‘A’ worked as a helper at a shop owned by ‘B’. After seven years, he worked with ‘C’ for eight years in a different town. He then went on to work for ‘D’ for nine years and finally as a gardener for ‘E’ for 10. His 34 years of working at shops and homes of different employers almost always involved less than legal minimum wage, more than eight hours of work and no EOBI or Social Security.
A is now 60 years’ old and can no longer perform a regular job. Despite his 34 years of working life, he is not entitled to any old-age benefit, pension or gratuity. Post retirement, he is a dead weight on his family and society.
Each day, more and more people join the ranks of those who have been “exploited for life” and “reduced to dependency” because the state did not create an old-age benefit scheme or social security for millions working in the informal sector. The current law for EOBI and Social Security, applicable only where an employer has more than five employees is grossly inadequate. It simply has no place for a self-employed individual.
Pakistan can make revolutionary improvements in the lives of its citizens if it legislates and ensures that every citizen regardless of the organisation and type of work, (a) receives minimum legal wage, (b) is registered with EOBI and, (c) registered with Social Security. It must be legally binding for anyone who employs even a single worker (such as domestic help), to meet these three conditions.
The EOBI contribution, calculated on Rs8,000 in Sindh, Rs13,000 in Punjab and Rs17,500 in K-P ought to be made consistent for workers across Pakistan. It must be repeatedly announced on TV and newspapers that anyone employing even a single individual regardless of the nature of work (domestic help, agricultural, commercial or industrial), ought to comply with legal minimum wage requirements, depositing 6% of the minimum wage towards EOBI and 6% towards Social Security. Needless to say, all transactions ought to be done through digital banking channels.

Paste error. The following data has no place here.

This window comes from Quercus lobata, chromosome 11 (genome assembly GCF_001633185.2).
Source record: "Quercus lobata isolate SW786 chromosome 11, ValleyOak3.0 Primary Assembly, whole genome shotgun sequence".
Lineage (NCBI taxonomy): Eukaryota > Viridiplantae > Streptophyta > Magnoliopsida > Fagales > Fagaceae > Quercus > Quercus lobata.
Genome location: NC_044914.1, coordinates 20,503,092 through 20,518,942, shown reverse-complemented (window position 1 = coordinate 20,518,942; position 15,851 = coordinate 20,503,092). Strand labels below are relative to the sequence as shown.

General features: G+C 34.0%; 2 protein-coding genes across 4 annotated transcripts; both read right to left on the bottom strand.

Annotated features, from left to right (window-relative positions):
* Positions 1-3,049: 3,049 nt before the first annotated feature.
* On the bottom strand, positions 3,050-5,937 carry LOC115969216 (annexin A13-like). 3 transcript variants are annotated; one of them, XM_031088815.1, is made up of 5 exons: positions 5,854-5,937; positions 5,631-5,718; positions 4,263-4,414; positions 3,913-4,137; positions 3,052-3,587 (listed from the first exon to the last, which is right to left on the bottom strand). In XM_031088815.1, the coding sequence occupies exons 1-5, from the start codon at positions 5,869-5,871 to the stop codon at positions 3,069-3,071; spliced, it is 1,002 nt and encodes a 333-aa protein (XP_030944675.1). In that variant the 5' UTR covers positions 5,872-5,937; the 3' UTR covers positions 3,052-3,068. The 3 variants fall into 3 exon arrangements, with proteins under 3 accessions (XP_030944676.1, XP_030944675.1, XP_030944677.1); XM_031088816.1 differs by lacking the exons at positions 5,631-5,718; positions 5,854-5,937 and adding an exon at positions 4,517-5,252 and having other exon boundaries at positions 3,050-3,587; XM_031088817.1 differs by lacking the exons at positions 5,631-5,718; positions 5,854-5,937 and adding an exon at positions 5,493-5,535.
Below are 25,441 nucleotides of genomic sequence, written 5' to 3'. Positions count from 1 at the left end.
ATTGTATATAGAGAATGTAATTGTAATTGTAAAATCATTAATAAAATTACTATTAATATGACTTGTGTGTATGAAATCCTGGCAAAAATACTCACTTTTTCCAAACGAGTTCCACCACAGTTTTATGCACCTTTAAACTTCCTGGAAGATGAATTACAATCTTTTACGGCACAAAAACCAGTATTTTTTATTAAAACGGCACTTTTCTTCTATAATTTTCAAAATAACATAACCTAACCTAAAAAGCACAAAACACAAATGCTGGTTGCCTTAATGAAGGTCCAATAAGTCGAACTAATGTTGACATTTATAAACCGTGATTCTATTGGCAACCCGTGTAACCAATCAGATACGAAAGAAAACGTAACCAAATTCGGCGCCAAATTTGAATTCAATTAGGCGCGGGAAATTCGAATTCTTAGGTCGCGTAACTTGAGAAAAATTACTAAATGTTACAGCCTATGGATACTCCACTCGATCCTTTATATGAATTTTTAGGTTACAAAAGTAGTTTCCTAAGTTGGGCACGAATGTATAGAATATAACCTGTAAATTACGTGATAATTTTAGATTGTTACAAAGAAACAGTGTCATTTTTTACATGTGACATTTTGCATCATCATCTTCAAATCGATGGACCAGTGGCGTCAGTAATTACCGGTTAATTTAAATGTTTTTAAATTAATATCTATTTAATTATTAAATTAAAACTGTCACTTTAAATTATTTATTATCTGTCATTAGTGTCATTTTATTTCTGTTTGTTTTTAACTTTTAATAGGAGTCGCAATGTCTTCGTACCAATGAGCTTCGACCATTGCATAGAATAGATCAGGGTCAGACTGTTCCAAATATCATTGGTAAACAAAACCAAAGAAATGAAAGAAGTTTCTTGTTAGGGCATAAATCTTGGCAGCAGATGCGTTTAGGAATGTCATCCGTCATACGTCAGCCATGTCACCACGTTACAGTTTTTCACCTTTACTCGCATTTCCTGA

All this is possible only if the government replaces its existing cumbersome payment and money transfer systems with efficient digital financial services. Pakistan could learn from Kenya, a remarkably progressive African country, which has an extremely simple, ‘Central Bank of Kenya regulated’, M-Pesa money transfer scheme. This mobile phone-based system enables instantaneous payments between citizens, trades, banks and government. While Pakistan’s much delayed initiative to introduce RAAST is a welcome development, it is far behind times and needs to be greatly accelerated. Afterall a common citizen has no interest in a digital highway. He needs actual transports (applications) to travel.
Considering that only an estimated 10-12% of our total formal and informal labour force is registered with EOBI and Social Security, one can understand the complete dysfunctionality and ineffectiveness of both organisations. They need to be resurrected, radically reformed and completely digitised. They ought to be responsible for ensuring EOBI and Social Security registration/collection for all citizens working anywhere in Pakistan, in any capacity or organisation. This is possible only if all collection records are digitised and linked to CNIC and NADRA’s database.
Pakistan has failed to take adequate measures to enhance the wellbeing, prosperity and conveniences for its ordinary citizens. We need to lift our exploitative and callous knees from the necks of our poor and downtrodden so they too can breathe more freely. One of the first executive orders of the new US President was to raise the Federal Minimum Wage from $7.25 to $15 per hour. Can Pakistan too follow this humane precedence?
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